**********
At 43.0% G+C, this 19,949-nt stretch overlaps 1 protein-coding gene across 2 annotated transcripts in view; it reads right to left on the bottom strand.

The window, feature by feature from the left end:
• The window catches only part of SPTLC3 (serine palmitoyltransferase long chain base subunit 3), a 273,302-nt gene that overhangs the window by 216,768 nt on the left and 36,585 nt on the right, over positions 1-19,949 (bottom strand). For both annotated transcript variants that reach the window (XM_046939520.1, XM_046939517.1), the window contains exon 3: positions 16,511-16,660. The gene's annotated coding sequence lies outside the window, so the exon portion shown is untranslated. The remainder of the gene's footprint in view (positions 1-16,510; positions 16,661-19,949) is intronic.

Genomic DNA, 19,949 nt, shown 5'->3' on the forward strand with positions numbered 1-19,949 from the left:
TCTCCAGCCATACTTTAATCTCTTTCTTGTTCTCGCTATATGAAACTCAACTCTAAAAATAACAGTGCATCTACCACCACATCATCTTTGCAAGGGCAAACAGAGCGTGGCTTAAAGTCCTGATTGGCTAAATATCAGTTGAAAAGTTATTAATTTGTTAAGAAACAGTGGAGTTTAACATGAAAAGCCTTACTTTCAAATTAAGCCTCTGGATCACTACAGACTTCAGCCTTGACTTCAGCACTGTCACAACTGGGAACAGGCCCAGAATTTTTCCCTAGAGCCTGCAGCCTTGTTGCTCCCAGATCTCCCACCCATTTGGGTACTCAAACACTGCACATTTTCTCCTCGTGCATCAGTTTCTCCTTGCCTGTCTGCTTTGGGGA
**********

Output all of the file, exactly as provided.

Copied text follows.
At 43.0% G+C, this 19,949-nt stretch overlaps 1 protein-coding gene across 2 annotated transcripts in view; it reads right to left on the bottom strand.

The window, feature by feature from the left end:
• The window catches only part of SPTLC3 (serine palmitoyltransferase long chain base subunit 3), a 273,302-nt gene that overhangs the window by 216,768 nt on the left and 36,585 nt on the right, over positions 1-19,949 (bottom strand). For both annotated transcript variants that reach the window (XM_046939520.1, XM_046939517.1), the window contains exon 3: positions 16,511-16,660. The gene's annotated coding sequence lies outside the window, so the exon portion shown is untranslated. The remainder of the gene's footprint in view (positions 1-16,510; positions 16,661-19,949) is intronic.

Genomic DNA, 19,949 nt, shown 5'->3' on the forward strand with positions numbered 1-19,949 from the left:
TCTCCAGCCATACTTTAATCTCTTTCTTGTTCTCGCTATATGAAACTCAACTCTAAAAATAACAGTGCATCTACCACCACATCATCTTTGCAAGGGCAAACAGAGCGTGGCTTAAAGTCCTGATTGGCTAAATATCAGTTGAAAAGTTATTAATTTGTTAAGAAACAGTGGAGTTTAACATGAAAAGCCTTACTTTCAAATTAAGCCTCTGGATCACTACAGACTTCAGCCTTGACTTCAGCACTGTCACAACTGGGAACAGGCCCAGAATTTTTCCCTAGAGCCTGCAGCCTTGTTGCTCCCAGATCTCCCACCCATTTGGGTACTCAAACACTGCACATTTTCTCCTCGTGCATCAGTTTCTCCTTGCCTGTCTGCTTTGGGGA